Record of a Tenement Gentleman Review

The daily routine of a lower-middle class tenement block is put the test with the arrival of a diffident young boy, apparently abandoned by his father. Everyone is reluctant to take the boy in but, after drawing lots, sour widow Tane ends up saddled with the child. Unable to track down his father (and after making more than one attempt to shake him) Tane reluctantly lets the boy stay at her apartment for a few days. Initially the only interaction she can offer is berating the child for wetting the bed or getting in the way, but slowly she becomes attached to having him around – and eventually lets him refer to her as “mother.”

What could have been a trite, mawkish tale in lesser hands – you know, watch how a mean old prune’s heart is melted by a charming young tyke! – is moulded into a typically moving human drama by the great Yasujiro Ozu. The film remains resolutely low-key and steers clear of melodrama, Ozu (as always) instead delving into the small dramas of ordinary lives. Ozu manages to extract much from the subtlest of facial tic or throwaway exchange and the results are warm, witty and moving – without becoming manipulative. What initially seem like cold-hearted, cynical characters who reject a grubby kid are gradually revealed as warm, caring people who just need a little bit of prompting to bring the best out in them. The film does close with a ‘moral’ of sorts, the characters lecturing each other on what they’ve learnt through the preceding events; but even then it’s not over-the-top and doesn’t feel forced upon the story.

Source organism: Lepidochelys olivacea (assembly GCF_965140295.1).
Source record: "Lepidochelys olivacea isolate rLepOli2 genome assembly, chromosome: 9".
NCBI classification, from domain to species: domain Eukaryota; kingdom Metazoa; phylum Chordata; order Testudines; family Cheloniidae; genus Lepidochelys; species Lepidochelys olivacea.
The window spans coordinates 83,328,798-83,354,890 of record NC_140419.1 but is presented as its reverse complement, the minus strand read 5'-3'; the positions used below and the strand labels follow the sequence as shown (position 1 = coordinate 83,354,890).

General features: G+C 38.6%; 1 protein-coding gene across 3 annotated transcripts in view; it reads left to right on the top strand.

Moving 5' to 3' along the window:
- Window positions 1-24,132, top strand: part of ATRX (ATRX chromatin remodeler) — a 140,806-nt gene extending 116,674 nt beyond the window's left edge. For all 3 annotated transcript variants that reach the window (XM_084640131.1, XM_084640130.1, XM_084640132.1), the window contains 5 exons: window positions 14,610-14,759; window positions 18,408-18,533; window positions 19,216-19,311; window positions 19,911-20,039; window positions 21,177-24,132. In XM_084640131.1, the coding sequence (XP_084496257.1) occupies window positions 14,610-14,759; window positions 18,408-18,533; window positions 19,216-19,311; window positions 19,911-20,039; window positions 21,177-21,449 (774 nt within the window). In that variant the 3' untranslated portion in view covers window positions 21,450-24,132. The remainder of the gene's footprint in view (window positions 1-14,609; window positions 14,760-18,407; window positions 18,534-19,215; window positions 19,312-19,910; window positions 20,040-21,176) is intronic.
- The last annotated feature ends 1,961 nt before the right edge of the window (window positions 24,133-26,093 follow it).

Ozu’s movies languidly explore the pain but more importantly the joy of everyday life, and he manages to make it seem a fresh and funny experience that could compete with any fantastical extra-planetary adventure. The story is casual and slow-moving, giving Ozu a chance to examine the minutiae of tenement life that encircle that characters – from blankets blowing in the breeze to (in one of the most winning scenes) tenants gathering for an impromptu singsong – and its these details that really make the film come alive. The performances are universally natural and endearing (apparently the result of Ozu’s fervid insistence on multiple takes), but special mention must surely go to Hohi Aoki who delivers a masterclass in charming-but-honest child thesping that should be made compulsory viewing for every kid actor working in Hollywood.

The superlatives run dry here. Go buy it.


Stills from the film, a brief short comparing the movie’s visuals before and after being digitally remastered and a commentary by softly spoken film critic Derek Malcolm. Malcolm’s commentary talks mainly about Ozu in general terms rather than Record of a Tenement Gentleman in particular and there are desert-like pauses in between his comments – possibly while he quaffs a sherry or devours a cucumber sandwich – but he does manage to throw up a few salient points. Part of the Ozu box set volume 2 along with Flavour of Green Tea Over Rice.

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